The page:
Meet Sarah Nolasco. As LCI’s newest landscape designer, she graduated in 2014 with a Bachelor of Landscape Architecture from California State Polytechnic University, San Luis Obispo. A native Californian, Sarah was born in Redwood City and grew up in South San Francisco as the middle child with one older sister and a younger brother. When not working or planning her upcoming wedding (to be held in September), she enjoys taking spin classes and pursuing her love of bacon.
Recently, Sarah was asked about her passion for landscape architecture, what drives her landscape designs and what advice she has for future landscape architects.
What drew you to a career in landscape architecture?
When choosing a career, I wanted to do something that involved my skills and interests. My father is a gardener and during my childhood he taught me about different trees and flowers, information that I have come to love. I am also very interested in math and design, and landscape architecture encompasses those things.
What do you find most rewarding about landscape architecture?
Providing spaces for people is something that I am really proud of, especially for children. I really like working on schools or parks where children have an opportunity to go outside and play. Even more so if the space is in need of community engagement. Since landscape were a big part of my childhood, I want to give back in the same way.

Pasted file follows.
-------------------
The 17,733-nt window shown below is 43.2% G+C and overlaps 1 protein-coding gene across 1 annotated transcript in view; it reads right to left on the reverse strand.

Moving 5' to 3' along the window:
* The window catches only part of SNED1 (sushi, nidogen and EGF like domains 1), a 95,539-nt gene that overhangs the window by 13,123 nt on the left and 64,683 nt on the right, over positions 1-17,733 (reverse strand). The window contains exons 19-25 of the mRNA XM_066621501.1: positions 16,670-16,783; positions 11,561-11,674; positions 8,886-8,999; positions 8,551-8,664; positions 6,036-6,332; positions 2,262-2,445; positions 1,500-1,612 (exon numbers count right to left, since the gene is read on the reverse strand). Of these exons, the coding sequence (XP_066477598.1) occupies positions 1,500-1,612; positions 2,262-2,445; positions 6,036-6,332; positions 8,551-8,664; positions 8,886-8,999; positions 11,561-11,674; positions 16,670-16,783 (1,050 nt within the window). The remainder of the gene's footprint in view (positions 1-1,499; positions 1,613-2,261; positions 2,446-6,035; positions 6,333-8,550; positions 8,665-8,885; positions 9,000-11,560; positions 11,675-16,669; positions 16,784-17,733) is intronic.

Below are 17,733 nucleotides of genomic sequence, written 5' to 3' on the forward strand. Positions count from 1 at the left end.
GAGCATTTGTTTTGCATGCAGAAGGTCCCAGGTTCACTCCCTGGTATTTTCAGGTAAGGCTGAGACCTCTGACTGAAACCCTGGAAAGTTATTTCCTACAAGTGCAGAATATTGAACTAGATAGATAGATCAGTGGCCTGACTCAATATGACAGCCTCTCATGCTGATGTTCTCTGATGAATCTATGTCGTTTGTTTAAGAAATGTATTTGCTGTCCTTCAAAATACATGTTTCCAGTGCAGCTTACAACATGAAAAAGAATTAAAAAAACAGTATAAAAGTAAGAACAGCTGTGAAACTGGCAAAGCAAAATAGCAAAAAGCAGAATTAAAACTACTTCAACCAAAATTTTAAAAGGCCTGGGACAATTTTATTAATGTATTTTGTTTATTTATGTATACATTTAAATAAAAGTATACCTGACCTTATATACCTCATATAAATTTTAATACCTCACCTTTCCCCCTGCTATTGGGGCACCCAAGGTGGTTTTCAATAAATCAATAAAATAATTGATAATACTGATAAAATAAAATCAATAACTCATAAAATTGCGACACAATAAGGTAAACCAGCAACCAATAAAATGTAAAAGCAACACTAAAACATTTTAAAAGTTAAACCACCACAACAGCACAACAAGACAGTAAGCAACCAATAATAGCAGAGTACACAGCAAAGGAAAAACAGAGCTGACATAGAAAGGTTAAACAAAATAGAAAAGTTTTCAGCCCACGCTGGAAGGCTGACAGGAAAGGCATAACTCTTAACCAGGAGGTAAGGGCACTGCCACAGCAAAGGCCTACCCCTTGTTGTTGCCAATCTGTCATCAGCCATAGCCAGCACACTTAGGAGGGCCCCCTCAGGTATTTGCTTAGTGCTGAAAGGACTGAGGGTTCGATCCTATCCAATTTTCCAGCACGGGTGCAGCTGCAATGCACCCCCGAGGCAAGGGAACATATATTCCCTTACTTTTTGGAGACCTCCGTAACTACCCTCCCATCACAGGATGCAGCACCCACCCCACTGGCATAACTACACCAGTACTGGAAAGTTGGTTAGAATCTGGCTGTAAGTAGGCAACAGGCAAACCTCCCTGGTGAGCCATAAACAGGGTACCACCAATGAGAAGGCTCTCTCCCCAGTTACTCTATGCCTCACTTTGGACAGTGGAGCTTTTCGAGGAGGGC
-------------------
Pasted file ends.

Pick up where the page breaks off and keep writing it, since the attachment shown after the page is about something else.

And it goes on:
Whom in landscape architecture inspires you?
Julie Bargmann, Peter Walker, Beatrix Farrand, Roberto Burle Marx, and, of course, Lynn Capouya.
What would you like to see for the future of landscape architecture?
Hopefully, landscape architecture will continue to become more sustainable, water wise, and community oriented.
When you are developing a landscape design, are there any specific goals that you consistently keep in mind?
There are many, but here are three. First is maintaining a sense of place by utilizing native plants, stone or existing landscape materials. Second is constructability. Could the design exist in reality with modern construction techniques and technology? Third is usefulness of space. Do the spaces create function and are they adding value to the existing landscape?
What advice would you give to those aspiring to become landscape architects?
Have passion and understand that this is a modest profession. One has to love landscape architecture to really make a difference.